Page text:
Peugeot and Fiat Chrysler have said the plan will result in €3.7 billion in savings, allowing them to work on creating more sustainable vehicles. The new company will be a 50-50 merger of the two.
French carmaker PSA and Italian-American rival Fiat Chrysler (FCA) announced on Wednesday that they had signed a deal to merge, creating the world's fourth-largest car company after Toyota, Volkswagen, and Renault-Nissan-Mitsubishi. PSA group manufactures the Peugeot, Citroen, Opel, and Vauxhall brands.
"The proposed combination will be an industry leader with the management, capabilities, resources and scale to successfully capitalize on the opportunities presented by the new era in sustainable mobility," the two companies said in a joint statement.
The new firm will compromise an equal 50-50 relationship of both sides. Leaders have promised that no factories will close.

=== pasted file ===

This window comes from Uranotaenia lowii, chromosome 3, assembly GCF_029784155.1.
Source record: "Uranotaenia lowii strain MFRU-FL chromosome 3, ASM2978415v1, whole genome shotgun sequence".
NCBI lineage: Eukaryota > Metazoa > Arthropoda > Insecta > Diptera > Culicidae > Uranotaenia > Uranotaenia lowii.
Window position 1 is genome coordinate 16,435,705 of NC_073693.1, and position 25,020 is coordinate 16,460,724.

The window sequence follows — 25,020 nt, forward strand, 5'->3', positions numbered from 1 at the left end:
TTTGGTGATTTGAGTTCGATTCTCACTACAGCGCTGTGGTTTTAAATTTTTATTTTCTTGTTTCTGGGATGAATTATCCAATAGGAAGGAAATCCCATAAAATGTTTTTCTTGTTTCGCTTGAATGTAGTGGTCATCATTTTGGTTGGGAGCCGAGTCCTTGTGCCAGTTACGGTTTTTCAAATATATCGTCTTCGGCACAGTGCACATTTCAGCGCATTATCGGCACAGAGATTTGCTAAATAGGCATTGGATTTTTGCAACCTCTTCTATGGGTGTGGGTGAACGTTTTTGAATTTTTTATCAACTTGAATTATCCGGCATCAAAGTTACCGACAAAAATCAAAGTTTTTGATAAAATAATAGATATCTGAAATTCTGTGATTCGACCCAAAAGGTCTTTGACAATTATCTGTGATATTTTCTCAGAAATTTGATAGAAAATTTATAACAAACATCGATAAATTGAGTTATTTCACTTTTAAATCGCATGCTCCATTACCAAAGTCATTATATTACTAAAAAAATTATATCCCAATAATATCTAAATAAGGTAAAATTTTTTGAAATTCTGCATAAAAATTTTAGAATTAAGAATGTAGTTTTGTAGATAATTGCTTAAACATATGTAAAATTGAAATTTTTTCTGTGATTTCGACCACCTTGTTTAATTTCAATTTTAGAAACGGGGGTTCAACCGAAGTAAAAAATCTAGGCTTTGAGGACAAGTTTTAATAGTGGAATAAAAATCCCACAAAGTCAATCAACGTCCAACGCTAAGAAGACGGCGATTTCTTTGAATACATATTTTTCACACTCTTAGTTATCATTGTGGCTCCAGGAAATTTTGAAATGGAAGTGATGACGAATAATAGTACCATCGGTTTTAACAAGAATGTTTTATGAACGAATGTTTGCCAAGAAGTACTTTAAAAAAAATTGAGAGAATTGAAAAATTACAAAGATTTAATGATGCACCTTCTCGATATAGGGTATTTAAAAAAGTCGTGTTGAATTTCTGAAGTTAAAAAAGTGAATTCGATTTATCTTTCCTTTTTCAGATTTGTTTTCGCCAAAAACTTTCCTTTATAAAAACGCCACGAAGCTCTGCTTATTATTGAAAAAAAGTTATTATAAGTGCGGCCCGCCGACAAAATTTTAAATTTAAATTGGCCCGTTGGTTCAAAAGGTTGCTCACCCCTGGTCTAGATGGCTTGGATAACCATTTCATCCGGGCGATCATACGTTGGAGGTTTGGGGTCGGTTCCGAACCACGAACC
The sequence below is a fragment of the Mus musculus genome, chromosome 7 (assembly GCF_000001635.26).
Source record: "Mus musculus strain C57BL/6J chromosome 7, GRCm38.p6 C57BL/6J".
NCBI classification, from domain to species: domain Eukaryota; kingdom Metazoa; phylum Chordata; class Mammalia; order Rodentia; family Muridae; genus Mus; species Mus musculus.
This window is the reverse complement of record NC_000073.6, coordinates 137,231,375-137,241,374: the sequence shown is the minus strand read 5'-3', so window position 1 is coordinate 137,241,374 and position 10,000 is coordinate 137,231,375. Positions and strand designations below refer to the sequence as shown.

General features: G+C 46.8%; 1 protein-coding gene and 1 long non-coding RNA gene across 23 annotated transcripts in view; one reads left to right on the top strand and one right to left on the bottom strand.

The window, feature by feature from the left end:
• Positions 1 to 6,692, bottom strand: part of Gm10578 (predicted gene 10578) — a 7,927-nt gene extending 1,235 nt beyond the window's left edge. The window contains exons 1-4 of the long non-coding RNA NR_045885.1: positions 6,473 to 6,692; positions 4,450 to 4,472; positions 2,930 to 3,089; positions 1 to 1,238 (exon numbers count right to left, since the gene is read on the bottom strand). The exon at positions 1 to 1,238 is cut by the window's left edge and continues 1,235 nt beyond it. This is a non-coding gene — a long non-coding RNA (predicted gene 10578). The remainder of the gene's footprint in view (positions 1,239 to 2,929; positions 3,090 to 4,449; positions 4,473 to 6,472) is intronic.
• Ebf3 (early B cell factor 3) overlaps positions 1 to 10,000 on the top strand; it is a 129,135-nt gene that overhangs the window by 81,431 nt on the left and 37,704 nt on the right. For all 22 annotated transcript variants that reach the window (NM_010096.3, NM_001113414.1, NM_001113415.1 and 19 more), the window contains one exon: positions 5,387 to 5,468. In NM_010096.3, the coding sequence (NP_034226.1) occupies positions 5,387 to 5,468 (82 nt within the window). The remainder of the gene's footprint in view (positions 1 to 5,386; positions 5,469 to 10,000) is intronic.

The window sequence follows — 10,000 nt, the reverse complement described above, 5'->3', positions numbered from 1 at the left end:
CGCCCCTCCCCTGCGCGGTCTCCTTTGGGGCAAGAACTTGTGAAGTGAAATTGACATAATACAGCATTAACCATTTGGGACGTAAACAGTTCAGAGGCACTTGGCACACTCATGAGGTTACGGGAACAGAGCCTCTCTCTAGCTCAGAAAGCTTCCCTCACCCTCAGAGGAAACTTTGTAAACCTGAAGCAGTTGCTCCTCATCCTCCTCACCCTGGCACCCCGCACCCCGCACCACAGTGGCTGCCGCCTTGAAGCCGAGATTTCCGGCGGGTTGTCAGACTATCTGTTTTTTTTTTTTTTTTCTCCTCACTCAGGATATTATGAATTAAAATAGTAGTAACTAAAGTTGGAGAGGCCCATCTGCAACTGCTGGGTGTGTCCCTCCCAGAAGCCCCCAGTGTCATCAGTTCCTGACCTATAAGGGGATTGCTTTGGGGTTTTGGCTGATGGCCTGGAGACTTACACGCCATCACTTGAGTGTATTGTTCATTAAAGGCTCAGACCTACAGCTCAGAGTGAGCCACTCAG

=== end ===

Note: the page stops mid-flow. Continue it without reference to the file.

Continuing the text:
Leading the auto giant will be PSA's cost-slashing CEO Carlo Tavares, with Fiat Chrysler chairman John Elkann staying on as chairman of the merged company. The new name of the merged firm has yet to be announced.
The companies said the merger would create €3.7 billion ($4.1 billion) in savings, which will come from sharing investments in vehicle platforms, engines as well as new technology and leveraging scale on purchasing.
FCA has been seeking a partner to pivot away from relying on its outdated, gas-guzzling brands like Jeep SUVs and RAM trucks. Initially, it had entered talks with Renault, another French automaker, but those discussions broke down over the summer. For PSA, the deal gives it more access to the lucrative US market.
es/sms (AP, AFP, dpa)